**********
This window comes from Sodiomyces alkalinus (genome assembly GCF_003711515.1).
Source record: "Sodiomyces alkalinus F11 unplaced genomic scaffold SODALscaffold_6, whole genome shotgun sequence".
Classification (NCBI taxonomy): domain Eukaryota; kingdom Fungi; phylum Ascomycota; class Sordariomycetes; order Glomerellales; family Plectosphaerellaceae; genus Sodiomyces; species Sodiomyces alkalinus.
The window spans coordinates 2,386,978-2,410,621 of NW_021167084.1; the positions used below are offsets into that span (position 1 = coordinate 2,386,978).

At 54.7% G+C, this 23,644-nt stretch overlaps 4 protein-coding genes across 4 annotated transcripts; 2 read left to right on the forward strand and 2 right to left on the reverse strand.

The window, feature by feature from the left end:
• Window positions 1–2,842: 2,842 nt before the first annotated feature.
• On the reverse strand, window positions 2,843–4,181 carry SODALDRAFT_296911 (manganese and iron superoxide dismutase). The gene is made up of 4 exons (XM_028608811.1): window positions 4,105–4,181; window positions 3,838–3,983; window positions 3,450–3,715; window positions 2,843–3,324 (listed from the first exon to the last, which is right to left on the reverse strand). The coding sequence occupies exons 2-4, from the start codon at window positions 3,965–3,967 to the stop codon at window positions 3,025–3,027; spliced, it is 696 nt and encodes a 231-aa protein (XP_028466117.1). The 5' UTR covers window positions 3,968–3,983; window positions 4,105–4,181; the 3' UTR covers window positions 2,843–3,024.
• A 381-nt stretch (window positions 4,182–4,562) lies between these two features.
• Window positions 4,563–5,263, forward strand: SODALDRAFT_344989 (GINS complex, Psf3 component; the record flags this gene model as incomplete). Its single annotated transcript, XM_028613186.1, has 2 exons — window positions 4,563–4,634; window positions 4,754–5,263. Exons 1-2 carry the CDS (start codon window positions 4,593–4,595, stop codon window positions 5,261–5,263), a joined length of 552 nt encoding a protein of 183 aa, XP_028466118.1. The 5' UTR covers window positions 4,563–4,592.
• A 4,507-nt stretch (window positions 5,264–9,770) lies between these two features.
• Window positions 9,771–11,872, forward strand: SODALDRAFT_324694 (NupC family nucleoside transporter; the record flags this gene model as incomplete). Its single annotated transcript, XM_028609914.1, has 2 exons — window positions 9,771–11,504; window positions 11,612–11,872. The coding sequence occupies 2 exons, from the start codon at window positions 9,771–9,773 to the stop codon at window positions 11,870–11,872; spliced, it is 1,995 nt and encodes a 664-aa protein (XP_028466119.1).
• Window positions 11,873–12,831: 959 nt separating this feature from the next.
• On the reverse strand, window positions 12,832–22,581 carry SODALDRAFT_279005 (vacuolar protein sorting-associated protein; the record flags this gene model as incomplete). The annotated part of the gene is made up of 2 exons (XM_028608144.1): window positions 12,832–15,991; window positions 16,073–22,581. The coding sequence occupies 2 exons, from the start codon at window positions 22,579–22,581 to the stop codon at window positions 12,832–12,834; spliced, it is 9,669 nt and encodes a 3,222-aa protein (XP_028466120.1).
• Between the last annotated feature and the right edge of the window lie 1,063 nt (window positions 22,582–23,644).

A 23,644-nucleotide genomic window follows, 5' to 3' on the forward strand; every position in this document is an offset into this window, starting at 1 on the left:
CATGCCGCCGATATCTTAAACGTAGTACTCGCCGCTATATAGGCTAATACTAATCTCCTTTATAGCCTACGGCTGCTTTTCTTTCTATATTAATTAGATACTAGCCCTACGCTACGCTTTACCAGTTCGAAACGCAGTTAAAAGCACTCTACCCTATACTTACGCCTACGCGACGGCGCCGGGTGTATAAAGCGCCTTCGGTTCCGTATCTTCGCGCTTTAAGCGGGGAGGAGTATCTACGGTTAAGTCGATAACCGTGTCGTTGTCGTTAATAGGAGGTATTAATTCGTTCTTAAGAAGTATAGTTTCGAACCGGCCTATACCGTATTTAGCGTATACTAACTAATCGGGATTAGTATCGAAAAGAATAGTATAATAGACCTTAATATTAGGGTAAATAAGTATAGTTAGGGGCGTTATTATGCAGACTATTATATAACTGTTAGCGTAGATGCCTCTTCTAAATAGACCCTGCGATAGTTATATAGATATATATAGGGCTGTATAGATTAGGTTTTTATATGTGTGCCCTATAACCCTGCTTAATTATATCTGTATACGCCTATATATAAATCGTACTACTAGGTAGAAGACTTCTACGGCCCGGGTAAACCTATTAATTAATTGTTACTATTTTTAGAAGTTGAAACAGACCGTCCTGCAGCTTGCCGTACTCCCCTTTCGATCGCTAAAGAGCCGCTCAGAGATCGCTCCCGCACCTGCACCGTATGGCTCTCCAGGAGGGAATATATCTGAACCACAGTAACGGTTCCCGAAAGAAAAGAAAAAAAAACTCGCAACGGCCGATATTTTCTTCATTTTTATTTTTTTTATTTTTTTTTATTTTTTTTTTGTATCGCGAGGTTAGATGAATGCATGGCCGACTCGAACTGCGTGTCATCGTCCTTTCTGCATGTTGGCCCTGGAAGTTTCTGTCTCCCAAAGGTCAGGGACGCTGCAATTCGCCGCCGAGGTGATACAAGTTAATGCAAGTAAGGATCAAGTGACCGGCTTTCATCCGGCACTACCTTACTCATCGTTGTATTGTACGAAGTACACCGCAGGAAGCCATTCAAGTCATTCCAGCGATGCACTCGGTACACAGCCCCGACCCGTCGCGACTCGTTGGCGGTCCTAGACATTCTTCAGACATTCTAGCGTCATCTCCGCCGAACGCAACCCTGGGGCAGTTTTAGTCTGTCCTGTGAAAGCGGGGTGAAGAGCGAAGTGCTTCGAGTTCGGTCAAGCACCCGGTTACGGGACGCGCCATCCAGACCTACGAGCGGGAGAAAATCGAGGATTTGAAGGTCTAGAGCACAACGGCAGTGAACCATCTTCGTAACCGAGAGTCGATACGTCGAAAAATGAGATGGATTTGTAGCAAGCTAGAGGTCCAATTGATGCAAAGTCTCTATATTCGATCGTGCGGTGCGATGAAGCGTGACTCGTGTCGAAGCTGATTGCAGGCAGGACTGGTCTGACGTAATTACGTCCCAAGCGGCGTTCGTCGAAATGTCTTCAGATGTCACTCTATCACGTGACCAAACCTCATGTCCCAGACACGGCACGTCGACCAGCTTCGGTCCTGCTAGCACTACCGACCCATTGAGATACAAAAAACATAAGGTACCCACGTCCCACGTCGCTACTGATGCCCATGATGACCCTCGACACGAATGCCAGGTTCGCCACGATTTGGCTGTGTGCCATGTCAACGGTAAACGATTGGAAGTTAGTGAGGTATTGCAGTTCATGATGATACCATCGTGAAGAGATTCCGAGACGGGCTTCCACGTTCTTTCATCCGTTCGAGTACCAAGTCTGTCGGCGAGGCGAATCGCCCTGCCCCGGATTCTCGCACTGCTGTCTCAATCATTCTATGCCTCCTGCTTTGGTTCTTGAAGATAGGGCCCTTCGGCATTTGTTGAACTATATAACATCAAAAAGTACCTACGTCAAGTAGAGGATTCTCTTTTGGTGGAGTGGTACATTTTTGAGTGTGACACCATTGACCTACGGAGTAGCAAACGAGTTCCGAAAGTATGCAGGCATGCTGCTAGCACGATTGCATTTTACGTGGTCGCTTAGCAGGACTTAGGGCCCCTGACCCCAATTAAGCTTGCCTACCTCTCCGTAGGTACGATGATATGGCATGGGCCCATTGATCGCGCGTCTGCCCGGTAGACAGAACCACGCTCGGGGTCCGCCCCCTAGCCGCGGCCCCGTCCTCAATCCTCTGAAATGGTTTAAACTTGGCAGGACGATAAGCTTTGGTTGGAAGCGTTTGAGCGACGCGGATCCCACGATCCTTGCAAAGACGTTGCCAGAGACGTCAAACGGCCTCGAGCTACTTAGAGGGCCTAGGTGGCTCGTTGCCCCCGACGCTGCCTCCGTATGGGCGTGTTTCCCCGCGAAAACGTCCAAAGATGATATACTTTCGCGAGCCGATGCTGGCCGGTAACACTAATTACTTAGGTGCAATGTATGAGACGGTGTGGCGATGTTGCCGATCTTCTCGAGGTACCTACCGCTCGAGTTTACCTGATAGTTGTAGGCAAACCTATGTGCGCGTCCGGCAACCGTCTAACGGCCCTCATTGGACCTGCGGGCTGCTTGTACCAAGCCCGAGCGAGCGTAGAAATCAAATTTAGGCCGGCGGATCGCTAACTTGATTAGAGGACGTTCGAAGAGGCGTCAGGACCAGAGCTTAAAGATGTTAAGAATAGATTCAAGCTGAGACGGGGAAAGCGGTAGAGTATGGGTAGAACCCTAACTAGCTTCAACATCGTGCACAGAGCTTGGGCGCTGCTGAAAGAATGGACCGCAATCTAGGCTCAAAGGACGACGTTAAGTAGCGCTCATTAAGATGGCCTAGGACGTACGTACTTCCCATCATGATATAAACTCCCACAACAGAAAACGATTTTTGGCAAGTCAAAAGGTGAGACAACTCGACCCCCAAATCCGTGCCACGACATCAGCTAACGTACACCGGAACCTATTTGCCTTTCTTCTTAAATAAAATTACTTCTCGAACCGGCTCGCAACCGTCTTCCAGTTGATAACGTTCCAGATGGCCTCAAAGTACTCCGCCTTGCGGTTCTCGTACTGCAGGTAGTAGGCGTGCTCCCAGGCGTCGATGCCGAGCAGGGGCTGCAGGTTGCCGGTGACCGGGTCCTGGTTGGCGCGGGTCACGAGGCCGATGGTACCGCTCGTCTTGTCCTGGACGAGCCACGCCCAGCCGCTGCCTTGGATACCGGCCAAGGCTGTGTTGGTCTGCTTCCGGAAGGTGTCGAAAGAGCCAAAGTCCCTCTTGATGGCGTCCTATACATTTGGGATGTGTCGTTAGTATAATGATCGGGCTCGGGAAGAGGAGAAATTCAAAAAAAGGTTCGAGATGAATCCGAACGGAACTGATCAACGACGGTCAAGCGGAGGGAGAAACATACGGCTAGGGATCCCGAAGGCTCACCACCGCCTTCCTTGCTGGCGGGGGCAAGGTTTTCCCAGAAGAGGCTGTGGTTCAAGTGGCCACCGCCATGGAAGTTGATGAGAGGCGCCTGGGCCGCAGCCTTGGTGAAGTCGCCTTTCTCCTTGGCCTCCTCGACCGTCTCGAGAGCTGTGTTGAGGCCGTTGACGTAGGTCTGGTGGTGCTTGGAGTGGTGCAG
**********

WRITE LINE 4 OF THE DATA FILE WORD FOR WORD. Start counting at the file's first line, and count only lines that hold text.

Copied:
The window spans coordinates 2,386,978-2,410,621 of NW_021167084.1; the positions used below are offsets into that span (position 1 = coordinate 2,386,978).